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WEST ALLIS — Just like a robust stallion full of the joy of life, the Westallion Brewing Co. has opened in a big way at 1825 S. 72nd St. in West Allis.

"It was pretty incredible," said Kim Dorfner, who owns West Allis' first craft brewery along with her husband, Erik. Patrons laughed and talked and imbibed and many thanked Kim and Erik for opening their craft brewery in their town.

"People who live in West Allis," Kim marveled. "I've never met people so proud to come and live in a city.

"They were proud that we founded this in their neighborhood."

Erik grew up in West Allis and the couple's craft brewery grew out of the city's hard-working past. The building was once a tool and die shop, a print shop and even an emporium where you could buy forklifts.

The brewery first opened its doors on April 2, when patrons gathered in the tap room for the first time. Over the whole scene, a brash and devil-may-care silhouette of a nearly life-size stallion rears up on his hind legs.

The name Westallion is a whimsical combination of West Allis and stallion.

"I grew up in West Allis and heard a lot of people refer to themselves as stallions," Erik said. So, Westallion seemed a natural.

Natural too is the art of brewing to Erik. His Vienna lager won first place in the Schooner Homebrew Championship held in Racine.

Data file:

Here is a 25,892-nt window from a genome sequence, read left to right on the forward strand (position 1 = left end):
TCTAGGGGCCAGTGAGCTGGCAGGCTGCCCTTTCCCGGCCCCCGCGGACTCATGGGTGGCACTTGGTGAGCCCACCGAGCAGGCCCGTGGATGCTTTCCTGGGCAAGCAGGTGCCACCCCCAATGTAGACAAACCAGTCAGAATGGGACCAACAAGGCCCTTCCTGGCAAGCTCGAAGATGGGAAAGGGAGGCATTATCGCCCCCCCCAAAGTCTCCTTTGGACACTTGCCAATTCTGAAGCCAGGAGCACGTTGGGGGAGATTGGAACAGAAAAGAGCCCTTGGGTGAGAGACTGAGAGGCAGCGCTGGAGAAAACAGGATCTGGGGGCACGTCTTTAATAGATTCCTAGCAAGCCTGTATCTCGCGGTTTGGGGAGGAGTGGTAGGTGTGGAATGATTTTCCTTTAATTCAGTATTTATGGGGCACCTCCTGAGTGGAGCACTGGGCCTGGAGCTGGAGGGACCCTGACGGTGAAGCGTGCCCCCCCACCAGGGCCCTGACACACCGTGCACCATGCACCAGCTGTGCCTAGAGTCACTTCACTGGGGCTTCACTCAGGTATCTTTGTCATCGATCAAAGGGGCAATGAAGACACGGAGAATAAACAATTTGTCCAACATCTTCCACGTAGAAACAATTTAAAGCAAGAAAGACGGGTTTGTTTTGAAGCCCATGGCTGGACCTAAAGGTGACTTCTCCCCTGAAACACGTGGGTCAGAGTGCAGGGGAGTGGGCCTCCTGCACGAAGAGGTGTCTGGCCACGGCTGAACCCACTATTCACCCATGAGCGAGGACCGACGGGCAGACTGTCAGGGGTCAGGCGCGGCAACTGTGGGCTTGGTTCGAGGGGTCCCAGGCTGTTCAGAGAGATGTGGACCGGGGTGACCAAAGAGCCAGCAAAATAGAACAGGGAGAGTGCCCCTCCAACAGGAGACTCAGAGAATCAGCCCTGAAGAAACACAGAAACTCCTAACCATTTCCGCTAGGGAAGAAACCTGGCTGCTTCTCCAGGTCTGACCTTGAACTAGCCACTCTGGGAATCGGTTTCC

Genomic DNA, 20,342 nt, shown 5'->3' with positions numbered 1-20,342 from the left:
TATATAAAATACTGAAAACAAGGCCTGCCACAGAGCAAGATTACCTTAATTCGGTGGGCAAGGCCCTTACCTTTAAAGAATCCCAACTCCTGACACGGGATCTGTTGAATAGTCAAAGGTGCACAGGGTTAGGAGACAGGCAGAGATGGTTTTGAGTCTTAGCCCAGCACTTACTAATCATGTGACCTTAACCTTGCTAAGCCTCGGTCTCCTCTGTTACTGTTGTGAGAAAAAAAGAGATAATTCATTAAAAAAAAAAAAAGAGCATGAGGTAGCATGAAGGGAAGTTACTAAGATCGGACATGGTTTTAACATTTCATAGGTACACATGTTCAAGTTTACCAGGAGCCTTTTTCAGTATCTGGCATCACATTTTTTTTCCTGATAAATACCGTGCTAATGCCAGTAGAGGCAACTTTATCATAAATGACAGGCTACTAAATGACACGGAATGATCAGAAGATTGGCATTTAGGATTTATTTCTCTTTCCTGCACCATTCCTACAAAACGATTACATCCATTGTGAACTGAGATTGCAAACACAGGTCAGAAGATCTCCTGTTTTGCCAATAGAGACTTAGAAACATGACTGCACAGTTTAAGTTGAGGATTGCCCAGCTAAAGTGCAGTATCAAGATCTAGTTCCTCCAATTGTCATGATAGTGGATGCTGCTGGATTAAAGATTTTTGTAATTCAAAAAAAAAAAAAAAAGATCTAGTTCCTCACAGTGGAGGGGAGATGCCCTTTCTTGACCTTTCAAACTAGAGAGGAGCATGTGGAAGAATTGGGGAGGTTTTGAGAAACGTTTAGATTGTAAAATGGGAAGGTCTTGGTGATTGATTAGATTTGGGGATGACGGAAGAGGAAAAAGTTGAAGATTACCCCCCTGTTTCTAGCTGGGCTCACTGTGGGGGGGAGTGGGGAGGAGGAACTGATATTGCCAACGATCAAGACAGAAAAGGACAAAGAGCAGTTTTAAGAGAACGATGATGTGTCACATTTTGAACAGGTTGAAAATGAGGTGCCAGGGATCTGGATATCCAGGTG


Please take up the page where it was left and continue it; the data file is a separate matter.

Flowing generously from the tap that first day was a pale ale that the couple dubbed Mustang ale. The name pays tribute to the Mustang mascot of old West Milwaukee High School. Patrons sipped their Mustang brews in a tap room that Kim said has been described as industrial yet cozy and with a pub feeling.

They could have a bite to eat, too, although Westallion doesn't serve food. Patrons could choose from the menu of a local restaurant, put in their orders and the restaurant delivered.

"It's like ordering takeout," Kim said, only the vittles end up at the Westallion instead of at your home. As the weeks go on, the restaurants will rotate, but all will be part of the group of local restaurants gathered together in the Eat West Allis organization.